The human immune system holds important clues about how people naturally detect and defend against disease. For COVID-19, many people have been able to defeat the virus because of their natural defense systems.
Now researchers are working to learn from these survivors’ immune systems to inform the development of new tests.
If you’ve been affected by COVID-19, you can help. A leader in immune-driven medicine, Adaptive Biotechnologies – which specializes in developing products based on the body’s immune response to disease – is working with Microsoft on the virtual clinical study ImmuneRACE. As part of the study, they are seeking 1,000 participants between the ages of 18-89 from major metropolitan cities in the United States who:
Currently have COVID-19
Have recently recovered from COVID-19
Were exposed to someone diagnosed with COVID-19
Understanding testing options. There are currently two types of tests for COVID-19: PCR tests that indicate the presence of live virus from a nose or throat swab and serology tests that indicate exposure to and potential immunity against the virus by measuring antibodies in the blood.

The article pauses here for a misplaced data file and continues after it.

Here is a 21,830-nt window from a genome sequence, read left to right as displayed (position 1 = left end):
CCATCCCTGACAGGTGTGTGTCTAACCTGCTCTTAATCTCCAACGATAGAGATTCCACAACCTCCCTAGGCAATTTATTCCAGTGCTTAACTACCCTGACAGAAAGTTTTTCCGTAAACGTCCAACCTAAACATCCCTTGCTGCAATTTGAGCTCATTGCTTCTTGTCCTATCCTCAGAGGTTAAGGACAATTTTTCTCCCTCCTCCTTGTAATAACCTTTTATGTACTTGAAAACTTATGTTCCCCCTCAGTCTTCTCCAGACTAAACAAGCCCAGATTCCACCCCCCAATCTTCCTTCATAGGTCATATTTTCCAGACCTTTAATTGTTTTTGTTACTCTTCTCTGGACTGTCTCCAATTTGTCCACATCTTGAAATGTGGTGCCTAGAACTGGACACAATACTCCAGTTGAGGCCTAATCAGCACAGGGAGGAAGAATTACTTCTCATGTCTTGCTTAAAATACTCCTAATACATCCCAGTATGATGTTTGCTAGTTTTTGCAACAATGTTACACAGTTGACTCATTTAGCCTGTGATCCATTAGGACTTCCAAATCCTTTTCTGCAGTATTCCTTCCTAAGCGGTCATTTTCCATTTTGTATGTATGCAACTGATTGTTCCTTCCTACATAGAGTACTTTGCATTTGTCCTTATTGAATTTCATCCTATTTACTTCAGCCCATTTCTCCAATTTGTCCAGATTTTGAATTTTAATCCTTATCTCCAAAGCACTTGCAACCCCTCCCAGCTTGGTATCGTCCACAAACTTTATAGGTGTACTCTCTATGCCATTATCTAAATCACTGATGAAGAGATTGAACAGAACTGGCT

A third type of test could help address current challenges with testing, resulting in these scenarios:
Complementary or alternative testing for individuals who have had known exposures or symptoms
Ability to triage patients and inform treatment strategies based on risk
Confirmation that individuals have recovered and are no longer infectious
Such a test could also contribute key information as part of an immune scan.
How you can get involved. To participate in the study or learn about more ways to join in the fight against COVID-19, visit ImmuneRACE.com. If you decide to participate and qualify for the study, a trained technician will travel to you to collect a de-identified blood sample in the comfort and safety of your home.
The global race for solutions. Because COVID-19 is a disease affecting communities around the world, stopping its spread requires solutions from every angle. It is the belief of Adaptive Biotechnologies and Microsoft that the answers may lie within the immune systems of those who have been impacted by the coronavirus. The de-identified data collected through this study will also be made freely available to the global scientific community to help develop other solutions.
Photo courtesy of Getty Images. Content courtesy of Family Features.